Several studies have suggested an association between Beta agonist use and an increased risk of death from asthma.28,29 Proposed mechanisms include increased bronchial hyperresponsiveness, drug tolerance or an underlying increased severity of disease. The resulting controversy has stimulated multiple studies. Such analyses support the continued use of salbutamol as a first-line therapy for the treatment of asthma.30,31. This apparent controvosy appears to be due to the two different isomers have opposing effects. R-salbutamol causes smooth muscle to relax whereas S-salbutamol causes smooth muscle to contract. The two isomers act on different receptors and thus on different pathways resulting in the opposing effects.


R-Salbutamol acts on Beta 2 Adrenergic Receptors (three dimensional structure). These receptors are found on the smooth muscle lining airways of the lungs. The binding or R-salbutamol to this receptor causes a conformational change in the protein. Beta 2 adrenergic receptors are an example of a G linked protein, the receptor has seven trans membrane domains and is associated in the membrane with a G protein. The G protein has three sub units (an alpha sub unit and a tightly associated beta and gamma sub units).
The conformational change in the beta 2 receptor causes the beta 2 receptor to bind to a G protein and  this in tern causes a conformation change in the G protein. A GDP (guanosine 5'-diphosphate) group associated with the G protein becomes dissociated and is then replaced with a GTP (guanosine 5'-triphosphate) group. This in turn causes the alpha sub unit to dissociate from the G complex. The dissociated alpha sub unit is then free to move in the membrane and has a binding site for the enzyme adenylyl cyclase. It binds to an adenylyl cyclase (three dimensional structure) and activates it. This enzyme catalyses the conversion of ATP to cAMP (adenosine 5'-triphosphate to adenosine 3',5'-monophosphate)32:

cAMP levels in the cell therefore increase due to the additional adenylyl cyclase produced by the binding of R-salbutamol. cAMP activates protein kinase A (a cyclic AMP dependent protein kinase). Protein kinase A transfers the terminal phosphate group of an ATP  to several target proteins within the cell which leads to muscle relaxation.

The phosphorylation process leads to muscle relaxation by several processes including

Muscle concentration is initiated by a sudden rise in cytosolic Ca2+ ions concentration and reduced cytosolic Ca2+ ion concentration will cause muscle relaxation.

Thus R-salbutamol can cause muscle relaxation irrespective of the method of initiation of the muscle contraction (the contractile agent, be it neural or mediated). As asthma is caused by many different contributions leading to muscle contraction and makes salbutamol a suitable drug for its treatment.

R salbutamol also has several other beneficial effects on the lungs (other than smooth muscle relaxation):

But R-salbutamol has no effect on chronic inflammation but the inhibition of mast cell mediator release is anti-inflammatory and thus salbutamol can to an extent also modify acute inflammation, another symptom of asthma..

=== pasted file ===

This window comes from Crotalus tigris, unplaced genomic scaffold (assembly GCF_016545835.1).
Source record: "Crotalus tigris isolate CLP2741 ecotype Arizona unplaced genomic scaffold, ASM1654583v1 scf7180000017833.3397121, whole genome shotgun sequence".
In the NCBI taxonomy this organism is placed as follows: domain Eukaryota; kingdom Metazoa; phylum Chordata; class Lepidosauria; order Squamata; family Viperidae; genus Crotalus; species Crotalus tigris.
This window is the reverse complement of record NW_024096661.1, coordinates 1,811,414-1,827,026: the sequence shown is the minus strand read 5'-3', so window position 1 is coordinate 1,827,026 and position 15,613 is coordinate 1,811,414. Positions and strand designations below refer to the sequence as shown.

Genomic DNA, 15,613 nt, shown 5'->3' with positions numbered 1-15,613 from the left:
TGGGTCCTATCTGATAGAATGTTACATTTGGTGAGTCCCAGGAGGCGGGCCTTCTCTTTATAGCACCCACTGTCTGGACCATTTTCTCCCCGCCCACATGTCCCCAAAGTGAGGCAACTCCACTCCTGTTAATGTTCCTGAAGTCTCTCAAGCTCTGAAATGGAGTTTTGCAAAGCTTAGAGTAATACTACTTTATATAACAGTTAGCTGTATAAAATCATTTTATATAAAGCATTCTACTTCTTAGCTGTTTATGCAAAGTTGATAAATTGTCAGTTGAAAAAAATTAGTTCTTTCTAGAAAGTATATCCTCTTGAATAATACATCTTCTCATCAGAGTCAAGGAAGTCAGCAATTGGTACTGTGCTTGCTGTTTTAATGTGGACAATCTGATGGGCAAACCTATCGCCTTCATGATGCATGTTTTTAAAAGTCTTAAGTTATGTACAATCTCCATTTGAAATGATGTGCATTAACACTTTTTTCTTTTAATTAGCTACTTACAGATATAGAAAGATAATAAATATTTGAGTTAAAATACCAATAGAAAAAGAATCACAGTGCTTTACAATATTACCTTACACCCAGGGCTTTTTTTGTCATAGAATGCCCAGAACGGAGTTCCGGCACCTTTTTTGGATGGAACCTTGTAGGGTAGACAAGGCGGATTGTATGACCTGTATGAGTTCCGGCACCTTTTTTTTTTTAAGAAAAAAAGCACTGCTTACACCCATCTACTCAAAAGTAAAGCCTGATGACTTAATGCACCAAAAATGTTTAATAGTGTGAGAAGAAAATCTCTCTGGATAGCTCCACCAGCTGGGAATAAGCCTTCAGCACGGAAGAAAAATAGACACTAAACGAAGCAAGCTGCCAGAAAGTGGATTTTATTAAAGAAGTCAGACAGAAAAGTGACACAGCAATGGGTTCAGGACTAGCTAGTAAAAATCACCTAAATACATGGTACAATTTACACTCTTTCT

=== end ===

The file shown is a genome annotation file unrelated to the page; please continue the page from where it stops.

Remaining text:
S-salbutamol is now thought to be the main cause of  bronchial hyper responsiveness in the treatment of asthma with salbutamol.
S-salbutamol acts on muscarinic receptor receptors. These are also G linked proteins and also have seven trans membrane domains: PDB of seven trans membrane domains,[26]:

Being a G linked protein the conformational changes and the dissociation of the alpha sub unit is identical to that of the beta two receptor. However the alpha sub unit activates a different enzyme in this pathway. In this pathway the alpha sub unit activates phospholipase C. This enzyme catalyses the phosphorylation of phosphatidylinositol 4,5-bisphosphate (PIP2) to inositol 1,4,5-triphosphate (IP3) on the inside of the membrane. Phosphatidylinositol 4,5-bisphosphate (PIP2) is a membrane bound structure formed in the following manner:

The PIP2 is then hydrolysed by phospholipase C to inositol 1,4,5-triphosphate (IP3).

This small molecule (IP3) is no longer bound to the membrane and leaves the plasma membrane and diffuses through the cytosol. In the cytosol it releases Ca2+ from the endoplasmic reticulum (ER) by binding to IP3 gated Ca2+ release channels in the ER membrane or ryanodine receptors in the sarcoplasmic reticulum of muscle cells. This initiates a positive feedback system as the Ca2+ released can bind back to the channels releasing more Ca2+. Thus S-salbutamol initiates a sudden increase of Ca2+ ions which initiates muscle contraction.


Studies have found peak plasma concentrations occur approximately 2-5 hours after inhalation and 2-2.5 hours after ingestion. Salbutamol is metabolized in the liver, mainly by conjugation to the inactive salbutamol-4'-0-sulphate.  Salbutamol's plasma half life is reportedly 2.7-5 hours after oral administration. The half life has been indirectly estimated through urine excretion studies to be 3.8 hours after inhalation. Unchanged drug and metabolite are 72% excreted in the urine within the first 24 hours.26

R-salbutamol: metabolism of cAMP
Cyclic AMP is degraded by hydrolysis by the enzyme phophodiesterase:

S-salbutamol: metabolism of IP3
two methods operate to terminate the initial Ca2+ response.

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